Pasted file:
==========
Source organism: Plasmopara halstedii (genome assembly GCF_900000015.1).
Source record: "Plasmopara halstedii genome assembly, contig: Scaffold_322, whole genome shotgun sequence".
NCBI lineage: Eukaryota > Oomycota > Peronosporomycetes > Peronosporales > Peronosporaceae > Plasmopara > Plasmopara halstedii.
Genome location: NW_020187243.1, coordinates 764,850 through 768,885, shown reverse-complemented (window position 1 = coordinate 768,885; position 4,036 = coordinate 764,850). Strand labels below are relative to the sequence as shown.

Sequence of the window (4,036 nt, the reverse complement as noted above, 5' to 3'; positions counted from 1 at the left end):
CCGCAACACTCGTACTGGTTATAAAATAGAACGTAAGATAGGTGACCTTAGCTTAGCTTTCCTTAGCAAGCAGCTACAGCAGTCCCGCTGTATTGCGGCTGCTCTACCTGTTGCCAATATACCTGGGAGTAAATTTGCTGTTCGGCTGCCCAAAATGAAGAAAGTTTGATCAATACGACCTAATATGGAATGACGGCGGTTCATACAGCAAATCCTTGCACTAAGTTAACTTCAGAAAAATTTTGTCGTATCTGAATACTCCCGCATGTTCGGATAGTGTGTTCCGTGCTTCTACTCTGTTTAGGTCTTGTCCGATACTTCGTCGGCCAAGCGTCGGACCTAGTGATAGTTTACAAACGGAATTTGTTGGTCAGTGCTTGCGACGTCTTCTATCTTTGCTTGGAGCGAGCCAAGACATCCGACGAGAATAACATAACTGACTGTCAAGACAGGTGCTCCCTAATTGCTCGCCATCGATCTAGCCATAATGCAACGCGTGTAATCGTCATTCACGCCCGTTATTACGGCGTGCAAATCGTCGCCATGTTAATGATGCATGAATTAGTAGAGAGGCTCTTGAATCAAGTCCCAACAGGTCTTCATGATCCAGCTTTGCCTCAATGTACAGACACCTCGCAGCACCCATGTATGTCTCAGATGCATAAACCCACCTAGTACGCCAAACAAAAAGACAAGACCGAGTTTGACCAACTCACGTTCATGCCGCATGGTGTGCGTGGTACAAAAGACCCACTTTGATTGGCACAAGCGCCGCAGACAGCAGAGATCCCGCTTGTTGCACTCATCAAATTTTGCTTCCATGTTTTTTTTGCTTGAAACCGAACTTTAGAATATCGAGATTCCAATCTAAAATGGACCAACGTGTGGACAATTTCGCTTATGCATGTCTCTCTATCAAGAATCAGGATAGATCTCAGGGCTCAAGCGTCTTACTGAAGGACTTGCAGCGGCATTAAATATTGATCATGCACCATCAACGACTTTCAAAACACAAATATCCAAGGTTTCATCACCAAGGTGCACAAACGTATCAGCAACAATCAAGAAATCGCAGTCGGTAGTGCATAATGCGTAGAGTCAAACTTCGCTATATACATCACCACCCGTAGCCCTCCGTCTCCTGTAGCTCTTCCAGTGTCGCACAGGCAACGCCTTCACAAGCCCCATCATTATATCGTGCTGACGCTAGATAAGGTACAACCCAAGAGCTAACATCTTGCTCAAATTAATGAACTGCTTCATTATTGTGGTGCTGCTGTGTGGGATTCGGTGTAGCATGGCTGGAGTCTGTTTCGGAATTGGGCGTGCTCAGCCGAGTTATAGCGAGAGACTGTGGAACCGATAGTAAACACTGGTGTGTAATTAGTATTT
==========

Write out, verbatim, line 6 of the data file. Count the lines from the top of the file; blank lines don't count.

CCGCAACACTCGTACTGGTTATAAAATAGAACGTAAGATAGGTGACCTTAGCTTAGCTTTCCTTAGCAAGCAGCTACAGCAGTCCCGCTGTATTGCGGCTGCTCTACCTGTTGCCAATATACCTGGGAGTAAATTTGCTGTTCGGCTGCCCAAAATGAAGAAAGTTTGATCAATACGACCTAATATGGAATGACGGCGGTTCATACAGCAAATCCTTGCACTAAGTTAACTTCAGAAAAATTTTGTCGTATCTGAATACTCCCGCATGTTCGGATAGTGTGTTCCGTGCTTCTACTCTGTTTAGGTCTTGTCCGATACTTCGTCGGCCAAGCGTCGGACCTAGTGATAGTTTACAAACGGAATTTGTTGGTCAGTGCTTGCGACGTCTTCTATCTTTGCTTGGAGCGAGCCAAGACATCCGACGAGAATAACATAACTGACTGTCAAGACAGGTGCTCCCTAATTGCTCGCCATCGATCTAGCCATAATGCAACGCGTGTAATCGTCATTCACGCCCGTTATTACGGCGTGCAAATCGTCGCCATGTTAATGATGCATGAATTAGTAGAGAGGCTCTTGAATCAAGTCCCAACAGGTCTTCATGATCCAGCTTTGCCTCAATGTACAGACACCTCGCAGCACCCATGTATGTCTCAGATGCATAAACCCACCTAGTACGCCAAACAAAAAGACAAGACCGAGTTTGACCAACTCACGTTCATGCCGCATGGTGTGCGTGGTACAAAAGACCCACTTTGATTGGCACAAGCGCCGCAGACAGCAGAGATCCCGCTTGTTGCACTCATCAAATTTTGCTTCCATGTTTTTTTTGCTTGAAACCGAACTTTAGAATATCGAGATTCCAATCTAAAATGGACCAACGTGTGGACAATTTCGCTTATGCATGTCTCTCTATCAAGAATCAGGATAGATCTCAGGGCTCAAGCGTCTTACTGAAGGACTTGCAGCGGCATTAAATATTGATCATGCACCATCAACGACTTTCAAAACACAAATATCCAAGGTTTCATCACCAAGGTGCACAAACGTATCAGCAACAATCAAGAAATCGCAGTCGGTAGTGCATAATGCGTAGAGTCAAACTTCGCTATATACATCACCACCCGTAGCCCTCCGTCTCCTGTAGCTCTTCCAGTGTCGCACAGGCAACGCCTTCACAAGCCCCATCATTATATCGTGCTGACGCTAGATAAGGTACAACCCAAGAGCTAACATCTTGCTCAAATTAATGAACTGCTTCATTATTGTGGTGCTGCTGTGTGGGATTCGGTGTAGCATGGCTGGAGTCTGTTTCGGAATTGGGCGTGCTCAGCCGAGTTATAGCGAGAGACTGTGGAACCGATAGTAAACACTGGTGTGTAATTAGTATTT